US labor board affirms union’s right to boycott Israel
In August 2015, the 30,000-strong United Electrical, Radio and Machine Workers of America (UE) became the second national trade union in the US to endorse BDS. The US government agency that enforces trade union legislation has dismissed attempts by a pro-Israel lobby organisation to legally challenge the union's decision.
The National Labor Relations Board has reaffirmed its dismissal of charges against the United Electricalworkers union because of its support for the Palestinian-led boycott, divestment and sanctions movement.
The NLRB is the US federal agency that enforces the country’s trade union legislation.
In August 2015, the 30,000-strong United Electrical, Radio and Machine Workers of America, known as UE, became only the second national trade union in the US to back BDS by a vote of delegates at its annual convention in Baltimore.
In October, Shurat HaDin, a lawfare group with ties to Israel’s Mossad spying and assasination agency, filed acomplaint against the union, claiming that its support for BDS amounted to a violation of the law against secondary boycotts.
In January, the labor board dismissed the complaint, stating it had investigated and found “there is insufficient evidence to establish a violation” of the law.
Shurat HaDin appealed the dismissal, but on 26 May the labor board’s general counsel issued a letter that the union says reaffirms the earlier decision to throw the case out.
Victory for BDS
UE national president Peter Knowlton welcomed the decision in a press release on Friday.
Knowlton said that UE had in the past “withstood attempts by the US government to silence us during the McCarthy era in the 1950s,” and was “unbowed by the latest attempt of a surrogate of the Israeli government to stifle our call for justice for Palestinian and Israeli workers.”
“The NLRB’s decision is a victory for the growing BDS movement across the US, which faces increasing political attempts to silence and intimidate critics of the Israeli government,” he added.
“As Americans who have a constitutional right to criticize our own government, we certainly have a right to criticize and, if we choose, boycott a foreign government that is heavily subsidized by US taxpayers,” Knowlton said.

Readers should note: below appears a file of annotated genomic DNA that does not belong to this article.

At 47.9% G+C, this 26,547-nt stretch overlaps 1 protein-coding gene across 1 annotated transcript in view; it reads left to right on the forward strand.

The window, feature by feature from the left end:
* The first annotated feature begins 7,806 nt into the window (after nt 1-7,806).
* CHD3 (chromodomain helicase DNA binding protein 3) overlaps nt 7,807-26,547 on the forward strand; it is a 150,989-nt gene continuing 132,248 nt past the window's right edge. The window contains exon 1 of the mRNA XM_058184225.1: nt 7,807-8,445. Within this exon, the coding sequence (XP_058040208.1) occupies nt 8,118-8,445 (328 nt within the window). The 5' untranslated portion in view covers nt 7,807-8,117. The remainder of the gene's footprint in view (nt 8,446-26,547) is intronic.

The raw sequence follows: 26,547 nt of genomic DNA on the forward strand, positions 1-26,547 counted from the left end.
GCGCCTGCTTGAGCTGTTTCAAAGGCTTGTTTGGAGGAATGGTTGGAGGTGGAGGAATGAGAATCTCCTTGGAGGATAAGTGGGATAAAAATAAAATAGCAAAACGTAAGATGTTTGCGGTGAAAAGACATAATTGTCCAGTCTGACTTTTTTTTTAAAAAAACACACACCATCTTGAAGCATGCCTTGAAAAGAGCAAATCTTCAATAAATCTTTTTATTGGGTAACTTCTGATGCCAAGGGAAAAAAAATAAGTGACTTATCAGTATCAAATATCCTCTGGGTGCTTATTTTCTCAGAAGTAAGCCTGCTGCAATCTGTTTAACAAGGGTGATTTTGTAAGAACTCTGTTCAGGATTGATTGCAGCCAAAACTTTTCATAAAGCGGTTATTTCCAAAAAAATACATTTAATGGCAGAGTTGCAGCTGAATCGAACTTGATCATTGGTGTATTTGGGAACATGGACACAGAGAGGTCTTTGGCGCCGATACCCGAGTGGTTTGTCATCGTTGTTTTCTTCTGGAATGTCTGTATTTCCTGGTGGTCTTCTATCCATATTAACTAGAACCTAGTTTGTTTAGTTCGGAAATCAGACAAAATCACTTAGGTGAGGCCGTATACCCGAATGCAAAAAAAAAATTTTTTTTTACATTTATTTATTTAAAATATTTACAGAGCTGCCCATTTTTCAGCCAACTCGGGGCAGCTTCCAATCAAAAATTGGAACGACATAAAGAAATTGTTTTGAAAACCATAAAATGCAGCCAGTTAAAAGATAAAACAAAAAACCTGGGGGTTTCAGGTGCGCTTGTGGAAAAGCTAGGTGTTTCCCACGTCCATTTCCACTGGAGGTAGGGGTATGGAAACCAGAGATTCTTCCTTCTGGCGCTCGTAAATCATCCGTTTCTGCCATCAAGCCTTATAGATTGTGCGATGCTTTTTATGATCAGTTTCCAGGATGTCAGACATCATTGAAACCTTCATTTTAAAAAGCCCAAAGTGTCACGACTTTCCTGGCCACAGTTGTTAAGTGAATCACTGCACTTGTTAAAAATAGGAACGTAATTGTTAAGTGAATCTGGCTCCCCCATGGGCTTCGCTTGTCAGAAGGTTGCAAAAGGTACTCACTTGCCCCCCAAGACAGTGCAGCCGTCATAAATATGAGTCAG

The NLRB decision will encourage rank and file members in other unions who are battling bosses for the right to express and organize support for Palestinian rights.
The UE resolution that Shurat HaDin tried and failed to overturn calls on the US to end all military aid to Israel and for pressure on Israel “to end the occupation of the West Bank and East Jerusalem and the siege of Gaza and negotiate a peace agreement on the basis of equality, democracy and human rights for the Palestinian and Israeli people, including Palestinian self-determination and the right of return for refugees.”
Unable to stem the growing grassroots support for Palestinian rights, and particularly the BDS movement, Israel and its surrogates have increasingly turned to repressive legislation and litigation.
Last month, Brooke Goldstein explained that the purpose of such lawsuits was to “make the enemy pay” – that “enemy” being comprised of practically anyone who organizes for Palestinian rights.
Goldstein, director of the Lawfare Project, a pro-Israel group founded with the support of the Conference of Presidents of Major American Jewish Organizations, has also asserted that “there’s no such thing as a Palestinian person.”
John K. Wilson, an editor of Academe Blog, a publication of the American Association of University Professors,described the lawsuit as “frivolous litigation designed for the sole purpose of getting the government to suppress the freedom of speech of a private organization.”
But just this month, a one-person outfit called the Zionist Advocacy Center filed yet another frivolous lawsuit on behalf of plaintiffs who are not even members of the American Studies Association.
Radhika Sainath, an attorney for the legal advocacy group Palestine Legal, told Inside Higher Ed that the complaint is “a meritless lawsuit based on a hypothetical injury that will be thrown out of court in a heartbeat.”